KINGSTON—To say that Haweater Lesley (Glanville) Kerckhoff has an interesting life, one filled with changes pretty much every day, and one that is at times scary as well, would be an understatement.
Ms. Kerckhoff, who started her career with the Canadian Armed Forces (CAF) as an infantry officer is now a Lieutenant Colonel in the Canadian Armed Forces, stationed in Kingston. Over her career, she has served two tours of duty in Afghanistan and one in Ukraine.
“It is a job that keeps changing. Every day is different,” Lt. Col. Kerckhoff told The Expositor. She is the daughter of Les and Elsie Glanville of Providence Bay.
“I was born and raised on Manitoulin Island and went to school at Central Manitoulin Public School in Mindemoya and to Manitoulin Secondary School in M’Chigeeng,” explained Lt. Col. Kerckhoff.
She attended Royal Military College in Kingston, beginning in 1997, and graduated in 2001. “I started my career as an infantry officer member, part of the Royal Canadian Regiment. Then 911 happened and I reported to my first unit in Petawawa, where I served as a Platoon Commander.” In this role, “I commanded about 30 soldiers in mechanized warfare training. It was right around the time Canada bought Light Armoured Vehicle 3 trucks. These vehicles are the most advanced fighting vehicle there is in Canada and replaced track infantry vehicles. It provides for better protection and was used in the Afghan war.”
Lt. Col. Kerckhoff served as Captain in the military from 2004-2014.
“I did two tours in Afghanistan, in 2005 in Kabul, and 2010 in the Kandahar province,” said the Lieutenant Colonel. “And in 2015 I was part of the first rotation into Ukraine on ‘Operation Unifier.’ We went to train and work with Ukraine forces soldiers and officers.”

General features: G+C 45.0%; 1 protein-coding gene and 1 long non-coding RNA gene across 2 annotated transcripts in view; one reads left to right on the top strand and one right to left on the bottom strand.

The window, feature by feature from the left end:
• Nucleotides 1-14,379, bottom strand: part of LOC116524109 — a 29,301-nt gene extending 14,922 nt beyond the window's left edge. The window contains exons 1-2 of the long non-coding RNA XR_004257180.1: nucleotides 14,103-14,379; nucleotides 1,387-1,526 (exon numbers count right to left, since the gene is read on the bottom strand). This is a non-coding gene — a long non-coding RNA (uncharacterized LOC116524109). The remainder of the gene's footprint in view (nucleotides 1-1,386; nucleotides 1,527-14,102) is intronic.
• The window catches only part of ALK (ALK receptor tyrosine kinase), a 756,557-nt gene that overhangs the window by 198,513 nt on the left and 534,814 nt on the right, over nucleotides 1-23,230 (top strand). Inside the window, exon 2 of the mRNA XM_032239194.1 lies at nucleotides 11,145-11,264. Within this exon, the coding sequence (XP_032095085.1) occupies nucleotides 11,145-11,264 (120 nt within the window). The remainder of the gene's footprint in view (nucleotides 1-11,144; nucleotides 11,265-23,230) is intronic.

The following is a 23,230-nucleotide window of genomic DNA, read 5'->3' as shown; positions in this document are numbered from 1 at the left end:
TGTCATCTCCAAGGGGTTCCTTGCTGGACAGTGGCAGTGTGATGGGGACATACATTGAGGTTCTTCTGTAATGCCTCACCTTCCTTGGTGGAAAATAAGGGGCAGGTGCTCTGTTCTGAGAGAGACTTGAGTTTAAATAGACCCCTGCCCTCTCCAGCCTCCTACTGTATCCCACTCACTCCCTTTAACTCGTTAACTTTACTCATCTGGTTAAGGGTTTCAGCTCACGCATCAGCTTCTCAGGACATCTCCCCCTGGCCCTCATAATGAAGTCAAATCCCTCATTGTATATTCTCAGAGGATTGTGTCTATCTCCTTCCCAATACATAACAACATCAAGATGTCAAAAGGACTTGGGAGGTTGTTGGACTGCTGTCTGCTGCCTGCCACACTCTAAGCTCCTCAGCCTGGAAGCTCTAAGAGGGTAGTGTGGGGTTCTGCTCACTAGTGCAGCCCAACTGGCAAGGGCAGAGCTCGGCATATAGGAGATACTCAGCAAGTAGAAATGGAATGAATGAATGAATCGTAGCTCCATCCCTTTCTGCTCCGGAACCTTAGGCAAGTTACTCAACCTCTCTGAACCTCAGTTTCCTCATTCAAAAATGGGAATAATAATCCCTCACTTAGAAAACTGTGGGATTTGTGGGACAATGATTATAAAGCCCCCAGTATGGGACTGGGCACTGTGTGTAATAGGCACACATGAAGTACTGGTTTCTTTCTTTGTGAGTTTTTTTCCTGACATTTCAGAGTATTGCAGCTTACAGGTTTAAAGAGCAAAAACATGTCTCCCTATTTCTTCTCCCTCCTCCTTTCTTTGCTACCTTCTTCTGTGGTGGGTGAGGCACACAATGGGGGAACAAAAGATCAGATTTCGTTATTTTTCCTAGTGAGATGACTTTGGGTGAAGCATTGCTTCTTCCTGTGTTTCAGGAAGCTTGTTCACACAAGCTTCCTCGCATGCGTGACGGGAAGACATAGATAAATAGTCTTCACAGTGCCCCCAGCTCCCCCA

On her first tour of Afghanistan, Lt. Col. Kerckhoff was a planning officer, “planning activities as we prepared to move equipment from Kabul to Kandahar.”
On her second tour of duty in Afghanistan Lt. Col. Kerckhoff was “second in command rifle company. Yes, on the second tour there was more activity than the first tour. We assisted with casualties as well as with a number of engagements and helped encourage development in the area. We worked with leadership in communities to employ and train young men to build infrastructure in little towns that were nearby.” She noted her first tour of Afghanistan was for six months, and the second was for eight months. “We were in a very hot, not always friendly, place.”
However, “that is what we train for,” said Lt. Colonel Kerckhoff. “But, sure, there are a number of days that you wonder what you are actually doing in a place like we were in.”
In 2010, Lt. Col. Kerckhoff went to Fort Erwin, California, to help train both Canadian and US military as they prepared to go to Afghanistan.
“No, we were not involved in any type of conflict in Ukraine,” said Lt. Col. Kerckhoff. “The front-line soldiers came to us.”
“After that I was an officer commanding the Charles Company at Petawawa,” continued Lt. Col Kerckhoff. “We had about 120 soldiers on hand and light armoured vehicles. We trained the soldiers for about eight months with the purpose of preparing them for other tasks as well. She also took a course in Toronto, to obtain her masters degree in Defence Studies.
She then moved with her family to Kingston and continues to work in the First Canadian Division. “We provide training of formations, training groups and designing exercises to prepare brigades for tasks overseas,” said Lt. Col. Kerckhoff.
“I am now a Lieutenant Colonel in the Canadian Army in Kingston,” she explained “Everyone plays a role in the CAF to be ready for any conflicts,” said Lieutenant Colonel Kerckhoff. “My role is to build exercises which challenge and prepare our troops for conflicts.”
Ms. Kerckhoff has a daughter, Emily, who is 14, and a partner Marc, who is a Infantry officer (in CAF) and who has a son, Alexander. “My partner Marc is a member of the Royal 22 Regiment which is based in Quebec.”
Lt. Col. Kerckhoff will be taking part in the Remembrance Day ceremonies taking place in Kagawong November 11. She will lay a wreath on behalf of the CAF.